Scarano et al., 2017 [41] Minipigs Critical-size circular defects (5 mm diameter; 5 mm thickness) in the mandibular body Bone porcine block (BPB) scaffold seeded with 100 ul cell suspension of BMMSCs 12 weeks BPB when used as a scaffold induce bone regeneration and further benefit from the addition of BMMSCs in the tissue-engineered constructs.
Lin et al., 2015 [42] Minipigs Massive segmental bone defects (30 mm in length) at the mid-diaphysis of femora Transduced pig ADSCs loaded onto PLGA scaffold 2, 4, 8 and 12 weeks ADSCs/scaffold constructs successfully healed massive segmental bone defects at the mid-diaphysis of femora in minipigs significantly than control group.
Cao et al., 2015 [43] Mini pigs Calvarial bone defects (3 cm × 1.8 cm oval defect) BMMSCs pretreated with 75 μg/mL aspirin for 24 h seeded onto hydroxyapatite/tricalcium phosphate (HA/TCP) 6 months BMMSCs pretreated with aspirin have a greater capacity to repair calvarial bone defects in a mini swine model
Fan et al., 2014 [44] Rhesus monkeys Segmental tibial defects (20 mm in length) Autologous prevascularized BMMSCs (5 × 106)-β-TCP constructs 4, 8 and
12 weeks
Significantly higher amount of neo-vascularization and radiographic grading score in prevascularized BMMSCs-β-TCP constructs

3.2.3. Gene Therapy for Bone Regeneration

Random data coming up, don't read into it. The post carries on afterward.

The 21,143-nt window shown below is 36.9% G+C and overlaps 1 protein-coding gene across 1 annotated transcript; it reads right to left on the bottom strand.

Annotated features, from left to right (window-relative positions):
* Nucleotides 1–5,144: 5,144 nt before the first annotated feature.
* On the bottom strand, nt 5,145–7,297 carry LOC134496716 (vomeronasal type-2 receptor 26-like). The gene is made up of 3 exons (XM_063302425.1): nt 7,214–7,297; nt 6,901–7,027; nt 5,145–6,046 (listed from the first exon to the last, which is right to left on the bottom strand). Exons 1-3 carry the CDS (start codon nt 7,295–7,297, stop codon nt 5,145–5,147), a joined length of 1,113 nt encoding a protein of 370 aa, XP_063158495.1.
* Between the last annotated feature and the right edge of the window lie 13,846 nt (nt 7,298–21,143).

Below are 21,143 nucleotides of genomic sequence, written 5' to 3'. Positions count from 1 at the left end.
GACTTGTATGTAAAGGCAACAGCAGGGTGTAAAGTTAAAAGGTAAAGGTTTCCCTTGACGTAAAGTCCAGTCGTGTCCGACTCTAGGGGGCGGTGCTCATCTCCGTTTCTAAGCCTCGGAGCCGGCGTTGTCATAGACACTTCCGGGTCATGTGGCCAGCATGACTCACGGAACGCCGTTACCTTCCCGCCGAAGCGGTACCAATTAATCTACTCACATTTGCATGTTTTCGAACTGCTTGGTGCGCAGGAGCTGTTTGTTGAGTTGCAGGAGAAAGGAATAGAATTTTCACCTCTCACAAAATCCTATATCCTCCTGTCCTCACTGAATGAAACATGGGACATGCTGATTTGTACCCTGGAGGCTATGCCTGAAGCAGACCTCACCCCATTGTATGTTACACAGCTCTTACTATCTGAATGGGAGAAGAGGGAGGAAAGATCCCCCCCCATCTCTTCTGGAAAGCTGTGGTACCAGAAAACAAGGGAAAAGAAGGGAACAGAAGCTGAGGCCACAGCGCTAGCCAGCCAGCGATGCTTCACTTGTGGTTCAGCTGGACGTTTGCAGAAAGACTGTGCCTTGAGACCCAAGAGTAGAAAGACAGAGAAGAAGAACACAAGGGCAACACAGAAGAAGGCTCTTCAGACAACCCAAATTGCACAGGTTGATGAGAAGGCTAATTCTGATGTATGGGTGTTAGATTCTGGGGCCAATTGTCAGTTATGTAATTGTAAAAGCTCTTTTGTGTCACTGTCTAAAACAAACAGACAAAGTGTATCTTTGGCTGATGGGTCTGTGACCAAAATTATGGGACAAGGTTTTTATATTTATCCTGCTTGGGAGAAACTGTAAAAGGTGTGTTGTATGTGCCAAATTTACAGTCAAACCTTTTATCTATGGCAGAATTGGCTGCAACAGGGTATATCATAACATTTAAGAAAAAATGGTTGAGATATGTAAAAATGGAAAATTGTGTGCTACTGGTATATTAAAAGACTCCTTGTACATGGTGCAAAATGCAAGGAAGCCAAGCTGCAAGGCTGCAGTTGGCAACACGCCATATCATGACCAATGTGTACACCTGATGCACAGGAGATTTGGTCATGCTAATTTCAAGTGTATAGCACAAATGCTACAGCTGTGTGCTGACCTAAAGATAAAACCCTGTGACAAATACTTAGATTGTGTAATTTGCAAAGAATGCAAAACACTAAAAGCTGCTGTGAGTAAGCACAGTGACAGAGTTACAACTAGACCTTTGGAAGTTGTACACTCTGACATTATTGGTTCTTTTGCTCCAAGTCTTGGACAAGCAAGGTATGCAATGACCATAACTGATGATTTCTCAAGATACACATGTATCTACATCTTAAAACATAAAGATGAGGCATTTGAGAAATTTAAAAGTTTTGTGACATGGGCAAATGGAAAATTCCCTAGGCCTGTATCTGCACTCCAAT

Gene therapy is another promising approach for enhancing bone regeneration. Today, the advancement in life-sciences technology allows gene transfer technology to fabricate a tissue-engineered scaffold to accommodate the growth of genetically modified cells and the endogenous synthesis of desired gene products in a controlled manner. Gene therapy allows for the transfer of genetic material in the precise anatomic location of target cells, allowing the transgene expression from the cells with the currently available techniques [45]. Gene transfer can be performed by several ex vivo and in vivo delivery techniques and by either using viral (transduction) or non-viral (transfection) vectors [45][46]. Since this review is focused on the use of combined cell scaffold constructs for bone regeneration, we mainly discuss the ex vivo delivery method, which requires isolation of target cells and transfer of the desired gene to express the respective protein in vitro and then seeded onto the biocompatible carrier material to obtain cell-scaffold construct for bone tissue engineering applications. The two standard methods of ex vivo delivery include viral and non-viral, it being said that each type has its advantages and disadvantages. Viral vectors demonstrate high transfection efficiency with immunogenicity and toxicity, raising an issue of safety. In contrast, non-viral vectors usually consist of plasmid or related DNA, which are non-immunogenic and high safety but with low transfection efficiency [46][47]. Another promising approach is the sequential delivery of exogenous genes to promote the osteogenesis of stem cells. For example, genes that are expressed early and in the final stages of osteogenesis are different. Hence, delivering required osteogenic genes at specific time intervals into target cells induces efficient osteogenic differentiation. A recent study by Kim et al. demonstrated an effective sequential delivery of runt-related transcription factor 2 (RUNX2) and osterix genes induced conversion of human MSCs into pre-osteoblasts and subsequent delivery of activating transcription factor 4 (ATF4) gene triggered further osteogenesis. Differentiation of MSCs into desired mature cells can be regulated by the delivery time of specific osteogenic genes mimicking the natural process of bone remodeling [47][48].